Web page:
Green Laser Shone Into Airplane Cockpit As Pilot Flew Over Walton County
The FAA reported to the Walton County 911 Dispatch Center that someone shone a green laser into the cockpit of a plane as it flew over Walton County on Wednesday night.
Walton County 911 Dispatch received a call from the Federal Aviation Administration, just after 11 p.m. on Aug. 15, regarding a green laser light reportedly being shone into the cockpit of a plane as it flew over Walton County.
According to a report from the Walton County 911 Center, the coordinates suggested that the laser came from the area of Walmart and Home Depot in Monroe, Ga. However, Maj. Keith Brooks, head of the patrol division of the Walton County Sheriff’s Office, said no suspects were located. He said deputies also couldn't align the coordinates with any specific location in Walton County. The coordinates given by the pilot to the FAA were 33.48 N and 83.39 W.
Officials at the FAA are reporting an increase of green laser being shone into the cockpits of planes as they pass overhead. These incidents are considered “life threatening,” according to a recent article in OHSonline (Occupational Health Safety Online). The article reports that the U.S. Coast Guard claims that green lasers aimed at Coast Guard helicopters are "causing havoc." Lt. Stephanie Young, a blogger with the Coast Guard’s Compass blog, is reported as saying that this is happening to Coast Guard aircrews as they fly along the nation's coastline, saving lives. Crews hit by green lasers have to immediately return to base and have an eye exam. The crew members cannot return to flight until a surgeon has cleared them, even if they are on a life-saving, search and rescue mission.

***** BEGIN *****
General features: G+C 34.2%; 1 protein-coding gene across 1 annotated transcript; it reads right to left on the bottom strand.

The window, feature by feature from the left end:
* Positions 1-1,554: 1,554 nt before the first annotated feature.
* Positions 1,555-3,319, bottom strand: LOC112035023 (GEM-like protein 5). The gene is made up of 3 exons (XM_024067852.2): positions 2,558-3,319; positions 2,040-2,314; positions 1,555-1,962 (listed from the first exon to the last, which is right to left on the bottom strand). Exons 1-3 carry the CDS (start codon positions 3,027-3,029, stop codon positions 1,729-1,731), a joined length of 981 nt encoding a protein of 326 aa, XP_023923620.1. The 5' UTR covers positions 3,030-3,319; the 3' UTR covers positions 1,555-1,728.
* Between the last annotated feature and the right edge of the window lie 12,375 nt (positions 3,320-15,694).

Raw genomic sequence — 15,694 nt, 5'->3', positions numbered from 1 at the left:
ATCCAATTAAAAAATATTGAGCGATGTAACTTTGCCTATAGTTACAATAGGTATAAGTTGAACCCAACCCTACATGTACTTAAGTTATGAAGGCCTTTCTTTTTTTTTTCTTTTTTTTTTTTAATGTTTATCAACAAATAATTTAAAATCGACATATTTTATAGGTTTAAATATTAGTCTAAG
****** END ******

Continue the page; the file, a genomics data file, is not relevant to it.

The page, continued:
ABC News reported an incident last month that resulted in an eye injury to a JetBlue pilot as the plane was en route to New York’s John F. Kennedy Airport. A green laser was reportedly pointed into the cockpit from a distance of about 5,000 feet, hitting the first officer directly in the eye. He did, however, manage to land safely at JFK. The light might start out as a pinpoint, but it is reported to spread out as it gets further and further away from the base of the light. By the time it hits the the cockpit, it is reportedly almost blinding to a pilot.
The FAA reports that laser incidents went up by 902 percent from 2005 to 2011. This represents an increase from 300 incidents to 3,500 a year by 2011. Shining a laser into the cockpit of a plane is a federal crime. Anyone caught and successfully prosecuted for the offense faces federal prison time.